Both the Prime Minister and the Leader of the Opposition get in a tangle over military affairs….

In a week when the skies above Britain crackle with colourful ordnance, a young prime minister’s fancy turns to thoughts of bombing Syria. Mr Cameron has been here before. In 2013 he was keen to let the British military loose against the government in Damascus only to have his explosive urges curbed by Parliament. Now he would quite like to rain fire down on the government’s enemies – the government in Damascus that is – and is looking hopefully in Westminster’s direction for it to say oh go on then.  It is not entirely clear whether it is the idea of actual military action that attracts the Prime Minister, or the buzz that would come from his being able to persuade Parliament to agree to it. Two years ago, Mr Cameron’s ambitions were thwarted by Ed Miliband, which is rather like the political equivalent of being knocked out of the FA Cup by Macclesfield Town. At the time he accused the then Labour leader of “buggering about”. The PM is thus engaged in an anti-buggering about strategy.

Sadly for him, there seems to be little sign of Parliament being any more amenable than it was two years ago – such that rumours started to come out of Downing Street earlier in the week that Mr Cameron may have been turning cool on combat. Then the Foreign Affairs Committee, a dangerously pacifist organisation led by the Conservative MP for Reigate, a notorious centre of appeasement, joined the buggering about tendency. Having noticed the Prime Minister’s promiscuity towards the choice of which side in Syria’s civil war to support, the Committee advised that it might be better to work out what you were trying to do before sending the RAF off to do it. To that it might be answered that what the Prime Minister is trying to do is to stop so many refugees from the conflict trying to come to Britain. Bombimg their country may be an odd way to achieve this aim,  but then again not everyone has had the benefit of an education in PPE from Oxford University. In any event, the PM seems to have retreated for the moment, confining his military strategy to the creation of no-fly zones. This was achieved by insisting that no one fly to or from the Egyptian resort of Sharm-el-Sheikh. This may well have been justified given the apparent bombing of a Russian airliner and the appalling loss of life that resulted, though for the PM it had the added advantage of being something he could do without asking Parliament’s permission first.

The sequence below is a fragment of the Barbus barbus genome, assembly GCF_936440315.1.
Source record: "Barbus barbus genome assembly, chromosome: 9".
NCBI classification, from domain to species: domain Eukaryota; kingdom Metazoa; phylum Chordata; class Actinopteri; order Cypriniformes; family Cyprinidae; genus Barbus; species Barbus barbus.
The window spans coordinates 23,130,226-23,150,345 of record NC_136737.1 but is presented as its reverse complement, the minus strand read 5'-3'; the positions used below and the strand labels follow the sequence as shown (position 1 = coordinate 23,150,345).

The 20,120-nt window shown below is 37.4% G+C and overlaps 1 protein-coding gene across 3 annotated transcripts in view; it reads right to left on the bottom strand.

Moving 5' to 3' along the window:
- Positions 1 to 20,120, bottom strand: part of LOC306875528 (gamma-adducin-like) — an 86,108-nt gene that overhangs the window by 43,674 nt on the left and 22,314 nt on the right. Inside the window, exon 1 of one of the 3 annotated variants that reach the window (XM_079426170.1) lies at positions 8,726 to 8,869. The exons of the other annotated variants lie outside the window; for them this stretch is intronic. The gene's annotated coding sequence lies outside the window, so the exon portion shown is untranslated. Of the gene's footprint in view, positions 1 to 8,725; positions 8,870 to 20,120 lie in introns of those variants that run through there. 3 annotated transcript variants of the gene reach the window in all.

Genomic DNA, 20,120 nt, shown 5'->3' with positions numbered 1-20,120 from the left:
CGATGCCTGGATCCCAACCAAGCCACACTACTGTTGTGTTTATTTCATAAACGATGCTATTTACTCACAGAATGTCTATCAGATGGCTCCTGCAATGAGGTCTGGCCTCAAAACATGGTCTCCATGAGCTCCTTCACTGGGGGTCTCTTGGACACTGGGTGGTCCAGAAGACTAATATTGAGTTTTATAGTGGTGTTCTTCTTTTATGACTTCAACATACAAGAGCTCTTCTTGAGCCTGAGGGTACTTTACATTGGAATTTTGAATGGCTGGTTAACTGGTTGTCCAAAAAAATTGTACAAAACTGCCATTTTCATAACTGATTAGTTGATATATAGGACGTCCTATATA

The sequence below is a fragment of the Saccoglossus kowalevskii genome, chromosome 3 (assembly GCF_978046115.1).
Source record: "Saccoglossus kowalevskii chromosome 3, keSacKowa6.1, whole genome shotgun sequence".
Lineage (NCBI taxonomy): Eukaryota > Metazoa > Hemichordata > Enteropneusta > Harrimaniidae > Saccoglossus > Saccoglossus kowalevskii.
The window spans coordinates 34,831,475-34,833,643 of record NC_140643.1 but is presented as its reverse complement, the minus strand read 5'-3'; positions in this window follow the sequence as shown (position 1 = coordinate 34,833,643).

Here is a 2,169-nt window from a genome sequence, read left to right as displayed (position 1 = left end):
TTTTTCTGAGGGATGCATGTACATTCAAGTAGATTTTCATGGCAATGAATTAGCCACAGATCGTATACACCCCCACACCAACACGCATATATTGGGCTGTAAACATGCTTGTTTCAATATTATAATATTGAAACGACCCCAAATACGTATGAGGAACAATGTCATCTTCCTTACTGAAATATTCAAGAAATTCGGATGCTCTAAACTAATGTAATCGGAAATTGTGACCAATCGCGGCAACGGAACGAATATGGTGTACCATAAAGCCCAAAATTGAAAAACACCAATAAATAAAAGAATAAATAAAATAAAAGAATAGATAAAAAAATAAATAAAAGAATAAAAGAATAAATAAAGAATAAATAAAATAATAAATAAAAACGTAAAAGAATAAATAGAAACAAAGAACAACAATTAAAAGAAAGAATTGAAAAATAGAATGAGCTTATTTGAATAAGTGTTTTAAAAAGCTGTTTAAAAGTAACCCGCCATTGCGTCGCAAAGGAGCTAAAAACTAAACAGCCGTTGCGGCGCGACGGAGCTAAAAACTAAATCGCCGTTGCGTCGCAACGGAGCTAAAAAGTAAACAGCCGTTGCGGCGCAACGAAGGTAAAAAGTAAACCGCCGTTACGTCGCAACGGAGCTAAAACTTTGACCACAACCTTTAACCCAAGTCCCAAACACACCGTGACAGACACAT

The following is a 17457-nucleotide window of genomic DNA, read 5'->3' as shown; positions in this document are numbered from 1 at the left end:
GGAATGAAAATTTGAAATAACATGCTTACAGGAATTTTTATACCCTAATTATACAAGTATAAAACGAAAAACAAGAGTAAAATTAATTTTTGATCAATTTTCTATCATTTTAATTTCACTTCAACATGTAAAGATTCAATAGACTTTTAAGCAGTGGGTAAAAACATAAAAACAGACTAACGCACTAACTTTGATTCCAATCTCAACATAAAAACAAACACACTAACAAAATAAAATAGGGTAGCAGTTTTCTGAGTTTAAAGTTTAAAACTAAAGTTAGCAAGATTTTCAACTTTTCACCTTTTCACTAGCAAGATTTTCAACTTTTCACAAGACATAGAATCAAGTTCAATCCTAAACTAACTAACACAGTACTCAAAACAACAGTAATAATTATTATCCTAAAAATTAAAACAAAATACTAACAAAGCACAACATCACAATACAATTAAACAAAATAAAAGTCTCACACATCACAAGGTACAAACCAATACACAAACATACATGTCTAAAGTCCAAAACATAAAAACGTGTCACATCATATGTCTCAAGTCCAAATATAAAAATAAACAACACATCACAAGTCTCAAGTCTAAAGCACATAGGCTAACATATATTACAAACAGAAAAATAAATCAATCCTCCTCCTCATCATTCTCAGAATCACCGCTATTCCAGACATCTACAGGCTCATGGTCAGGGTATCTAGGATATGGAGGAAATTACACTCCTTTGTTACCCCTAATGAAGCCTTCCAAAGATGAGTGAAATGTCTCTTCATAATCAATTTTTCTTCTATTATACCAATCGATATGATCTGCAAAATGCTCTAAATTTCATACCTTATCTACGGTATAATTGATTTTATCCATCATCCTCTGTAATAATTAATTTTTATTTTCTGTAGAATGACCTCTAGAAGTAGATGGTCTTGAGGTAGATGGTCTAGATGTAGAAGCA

Sending in the military is not, in any case, such a great card to play these days, now that the British army can be moved about in the same minibus used to transport the Liberal Democrats to the House of Commons and without asking the MPs to get out first. At least, however, Mr Cameron has a clear view that the army should be used to take sides, even if the side itself is less than clear. This is in contrast to Jeremy Corbyn who holds that Britain’s military should be a strictly neutral force. He is particularly anxious that it remain neutral towards the Labour Party – issuing a warning to that effect after the Chief of the Defence Staff, Sir Nicholas Houghton attacked the Labour leader’s position on nuclear weapons.

Right-minded (or rather left-minded) liberal types were outraged that a public servant should appear to take political sides, in a way that they are never say when someone from the NHS or the BBC accuses the Tories of wanting to grind either or both of those institutions into the dust. Hypocrisy remains the left’s strongest and most enduring value. Liberals reply that the army should be especially careful to butt out of domestic politics because they have guns. True, but in all honesty, following the defence cuts the average district general hospital probably now has more killing potential.

In Mr Corbyn’s world, the only war worth fighting is the class war. This would be a difficult one for the privately-educated, Oxford man Nicholas Houghton to join in, though maybe he could be parachuted behind enemy lines as a spy. The Labour leader has an adviser, Andrew Fisher, who supports not only class war but Class War, an organisation that fielded candidates at the last election. He sent a tweet during the recent campaign urging people in South Croydon to support the Class War candidate down there. However, not only did the Labour Party have its own candidate in South Croydon, she was a descendent of Anthony Wedgwood Benn and therefore had inherited experience of lining up in the class war on all it sides. Mr Fisher argued ingeniously that urging people to vote for the Class War candidate  did not constitute support for that candidate,  but nevertheless the Labour Party took a dim view and suspended him.

One would suspect that being banned from the Labour Party might disqualify Mr Fisher from advising the Party’s leader, but apparently this is not so. Mr Corbyn has a flamboyant taste for advisers: his policy man supports another political party while his media adviser works for another equally subversive organisation, that is the Guardian. By this token, there is no reason whatsoever why Mr Corbyn should not appoint Sir Nicholas Houghton to be his military aide de camp. He already has a shadow defence spokeswoman who disagrees him on defence policy so another adviser opposed to his own position would hardly notice. It would be another example of how Mr Corbyn bows to convention much as he bows towards veterans near the Cenotaph – that is in a somewhat perfunctory but equally rather endearing fashion.

 

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